“We read our reviews and laugh,” admits Peter. “Then we’ll go out and buy records to see what we’re imitating. We’ll go out of our way to buy something just to see what it is we’re supposed to sound like. I bought a Beau Brummells album because some reviews said I played like Beau Brummell. I listened to it and I didn’t recognize anything. A lot of people have compared us to the Byrds, but none of us has ever listened to them.”

“Well, I’ve heard ‘Turn, Turn, Turn’,” Michael interjects, “but I didn’t listen to anything before I was 15 [he’s 23 now – JM], except Gershwin and Mancini. My parents had limited, but very good taste. Right now, I’ve got Rhapsody in Blue in my pocket.” He’s also got a penchant for classical music, especially the Overture 1812, “with real cannons,” and Patti Smith, who is the only person he ever wrote a fan letter to. “Her mother wrote back to me! It was really a touching birthday present.”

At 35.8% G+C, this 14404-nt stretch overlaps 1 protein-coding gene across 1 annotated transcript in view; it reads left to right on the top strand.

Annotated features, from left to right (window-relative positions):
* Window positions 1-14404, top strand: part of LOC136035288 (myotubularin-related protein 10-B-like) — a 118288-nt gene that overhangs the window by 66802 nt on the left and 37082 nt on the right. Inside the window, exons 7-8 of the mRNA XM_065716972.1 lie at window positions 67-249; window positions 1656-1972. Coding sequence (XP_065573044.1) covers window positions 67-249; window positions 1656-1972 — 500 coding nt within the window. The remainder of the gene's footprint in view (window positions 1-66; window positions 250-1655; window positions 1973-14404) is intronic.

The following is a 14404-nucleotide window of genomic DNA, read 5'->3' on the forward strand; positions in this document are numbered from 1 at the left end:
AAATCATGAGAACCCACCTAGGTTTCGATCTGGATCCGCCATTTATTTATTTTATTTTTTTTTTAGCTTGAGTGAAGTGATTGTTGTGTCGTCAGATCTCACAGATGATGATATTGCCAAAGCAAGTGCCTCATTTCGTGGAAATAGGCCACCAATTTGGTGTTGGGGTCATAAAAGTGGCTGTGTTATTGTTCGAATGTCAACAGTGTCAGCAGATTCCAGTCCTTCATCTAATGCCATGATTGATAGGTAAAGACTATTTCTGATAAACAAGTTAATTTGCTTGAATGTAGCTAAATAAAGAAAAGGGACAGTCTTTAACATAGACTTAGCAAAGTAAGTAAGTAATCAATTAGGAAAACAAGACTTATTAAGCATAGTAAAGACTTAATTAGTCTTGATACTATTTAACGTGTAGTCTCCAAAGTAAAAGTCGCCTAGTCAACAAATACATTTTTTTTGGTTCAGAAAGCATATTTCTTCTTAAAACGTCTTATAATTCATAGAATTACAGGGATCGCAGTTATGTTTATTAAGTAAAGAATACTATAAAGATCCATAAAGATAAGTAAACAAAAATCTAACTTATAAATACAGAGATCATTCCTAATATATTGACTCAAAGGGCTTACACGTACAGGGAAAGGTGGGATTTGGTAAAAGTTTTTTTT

Recently, R.E.M. has been put on the receiving end when it comes to fan mail. And they love hearing from their listeners. “We’re all fans,” admits Michael, who tries to write back, except that, “We’ve only got one typewriter (among the band), but if someone has a question that’s valid, we’ll go out of our way to answer them. That’s what we’re here for.” Although almost all the letters start out the same, “This is the first fan letter I’ve ever written,” some of them can be quite original.

Most of the people who write to Michael are trying to find out what his lyrics are. At times, his singing sounds a little muddled. “It’s intentional on our part. It’s pushing on our part. The subjectiveness. People have sent their versions of the words and I’ve changed the original because their words were better. It’s very helpful.

“I’ve always loved sitting down with a record and not having the lyric there. Having the lyrics in front of you is like taking the raisins out of the raisin bread and expecting it to taste the same.